Senior US official says Washington willing to reopen embassy in Libya

Acting Assistant Secretary of State for Near Eastern Affairs Joey Hood met Libya’s Prime Minister Abdulhamid Dbeibah and affirmed the US’s full support for Libya’s interim government and urged an end to foreign military intervention in the North African country.

Tuesday 18/05/2021
US Acting Assistant Secretary of State for Near Eastern Affairs Joey Hood meets Libyan Prime Minister Abdulhamid Dbeibeh, in Tripoli, Libya May 18, 2021. (REUTERS)
US Acting Assistant Secretary of State for Near Eastern Affairs Joey Hood meets Libyan Prime Minister Abdulhamid Dbeibeh, in Tripoli, Libya May 18, 2021. (REUTERS)

TRIPOLI - A top American diplomat arrived Tuesday in Libya’s capital, marking the first visit by a senior US official since the UN-backed formation of an interim government in February.

Acting Assistant Secretary of State for Near Eastern Affairs Joey Hood affirmed the US’s full support for Libya’s interim government and urged an end to foreign military intervention in the North African country.

Libya’s Government of National Unity (GNU) is expected to enforce a cease-fire agreement signed in October and lead the country into general elections this December.

“Today’s meetings demonstrate the commitment of the US government and our strong diplomatic support for the progress the Libyan people have made towards an inclusive negotiated political solution,” Hood said at a joint news conference with Libya’s Foreign Minister Najla al-Manqoush.

Along with US ambassador to Libya Richard Norland, Hood met  Libya’s Prime Minister Abdul Hamid Dbeibeh and Mohammad Younes el-Menfi, head of Libya’s Presidency Council.

“We urged the US to help us pressure all concerned parties to meet their obligations, respect UN resolutions and support the cease-fire,” said Manqoush.

Libya has been mired in chaos since a NATO-backed uprising toppled longtime ruler Muammar Gadhafi in 2011. The uprising divided the oil-rich country between a UN-supported government in the capital, Tripoli, and rival authorities based in the country’s east. Each were backed by armed groups and foreign governments.

An October cease-fire agreement that included a demand that all foreign fighters and mercenaries leave Libya within 90 days led to a deal on the interim government and December elections.

Libyan Foreign Minister Najla el-Mangoush speaks as she and US Acting Assistant Secretary of State for Near Eastern Affairs Joey Hood deliver a joint statement, in Tripoli, May 18, 2021. (REUTERS)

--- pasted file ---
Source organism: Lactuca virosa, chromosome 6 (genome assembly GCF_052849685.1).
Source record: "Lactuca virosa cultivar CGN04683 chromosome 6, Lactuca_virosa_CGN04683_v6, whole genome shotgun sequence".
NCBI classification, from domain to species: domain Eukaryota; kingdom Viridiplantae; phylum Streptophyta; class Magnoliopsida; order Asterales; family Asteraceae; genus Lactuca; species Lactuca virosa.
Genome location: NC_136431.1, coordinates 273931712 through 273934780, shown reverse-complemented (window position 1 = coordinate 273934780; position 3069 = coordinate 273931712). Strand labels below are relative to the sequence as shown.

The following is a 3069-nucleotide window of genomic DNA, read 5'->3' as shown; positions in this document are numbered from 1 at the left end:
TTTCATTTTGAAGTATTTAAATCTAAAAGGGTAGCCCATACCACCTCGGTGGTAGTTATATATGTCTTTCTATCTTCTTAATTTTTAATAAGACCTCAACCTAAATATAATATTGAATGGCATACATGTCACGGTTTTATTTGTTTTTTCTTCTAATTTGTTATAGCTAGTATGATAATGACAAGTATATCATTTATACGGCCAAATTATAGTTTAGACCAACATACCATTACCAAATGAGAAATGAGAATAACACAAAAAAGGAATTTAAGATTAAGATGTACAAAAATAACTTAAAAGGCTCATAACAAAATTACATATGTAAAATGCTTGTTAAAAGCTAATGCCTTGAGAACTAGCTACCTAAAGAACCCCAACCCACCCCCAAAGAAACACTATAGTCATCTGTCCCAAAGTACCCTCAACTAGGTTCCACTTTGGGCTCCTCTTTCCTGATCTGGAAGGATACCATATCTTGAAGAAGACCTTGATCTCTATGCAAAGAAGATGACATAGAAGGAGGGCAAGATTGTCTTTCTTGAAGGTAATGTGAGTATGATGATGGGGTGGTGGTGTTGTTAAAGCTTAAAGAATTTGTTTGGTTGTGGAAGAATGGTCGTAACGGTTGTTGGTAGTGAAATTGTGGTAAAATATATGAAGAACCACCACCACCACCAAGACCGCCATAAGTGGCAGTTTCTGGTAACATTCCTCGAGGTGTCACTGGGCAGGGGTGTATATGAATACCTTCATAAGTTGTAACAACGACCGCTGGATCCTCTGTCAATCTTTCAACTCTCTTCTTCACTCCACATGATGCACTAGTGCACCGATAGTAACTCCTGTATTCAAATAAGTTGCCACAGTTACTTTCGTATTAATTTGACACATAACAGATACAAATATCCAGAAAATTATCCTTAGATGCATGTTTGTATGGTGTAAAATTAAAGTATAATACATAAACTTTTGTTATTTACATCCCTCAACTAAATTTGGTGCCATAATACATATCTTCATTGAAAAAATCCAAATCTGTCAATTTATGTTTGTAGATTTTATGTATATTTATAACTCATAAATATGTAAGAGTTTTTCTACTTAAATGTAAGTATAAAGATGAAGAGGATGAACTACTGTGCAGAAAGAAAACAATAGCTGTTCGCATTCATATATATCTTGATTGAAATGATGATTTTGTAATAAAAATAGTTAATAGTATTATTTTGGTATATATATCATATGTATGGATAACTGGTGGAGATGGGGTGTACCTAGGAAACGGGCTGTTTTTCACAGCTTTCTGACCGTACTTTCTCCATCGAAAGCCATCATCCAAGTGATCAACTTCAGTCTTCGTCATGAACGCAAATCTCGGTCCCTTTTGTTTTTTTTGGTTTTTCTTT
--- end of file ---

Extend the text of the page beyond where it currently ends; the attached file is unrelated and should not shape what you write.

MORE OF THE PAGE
Libyan Foreign Minister Najla el-Mangoush speaks as she and US Acting Assistant Secretary of State for Near Eastern Affairs Joey Hood deliver a joint statement, in Tripoli, May 18, 2021. (REUTERS)

In a report obtained by The Associated Press last week, UN Secretary-General Antonio Guterres complained there has been no reduction of foreign fighters or their activities in Libya and that a UN-imposed arms embargo continues to be breached.

The UN estimated in December there were at least 20,000 foreign fighters and mercenaries in Libya, including Syrians, Russians, Sudanese and Chadians. But at an informal Security Council meeting in late April, speakers said there were more than 20,000, including 13,000 Syrians and 11,000 Sudanese, according to diplomats.

“The goal of the US is a sovereign, stable, unified Libya with no foreign interference and a state that is capable of combating terrorism,” said Hood.

Hood said the US hopes that Libyans reach an agreement soon on the constitutional mechanism of the upcoming elections.

He added that America is willing to re-open its embassy in Libya but that the process would take time and require “a lot of logistics.”

“We are not waiting for that; we will be visiting frequently and we will be inviting her Excellency to Washington,” he said in reference to Manqoush.

The US suspended embassy operations in Libya in 2014 as fighting between Libyan factions neared its embassy in Tripoli. The US diplomatic mission to Libya is now located in safer Tunis, Tunisia.

In recent months, several European governments, including France and Greece, reopened their embassies in Tripoli after years of closure, as an act of support of the newly-elected transitional authorities.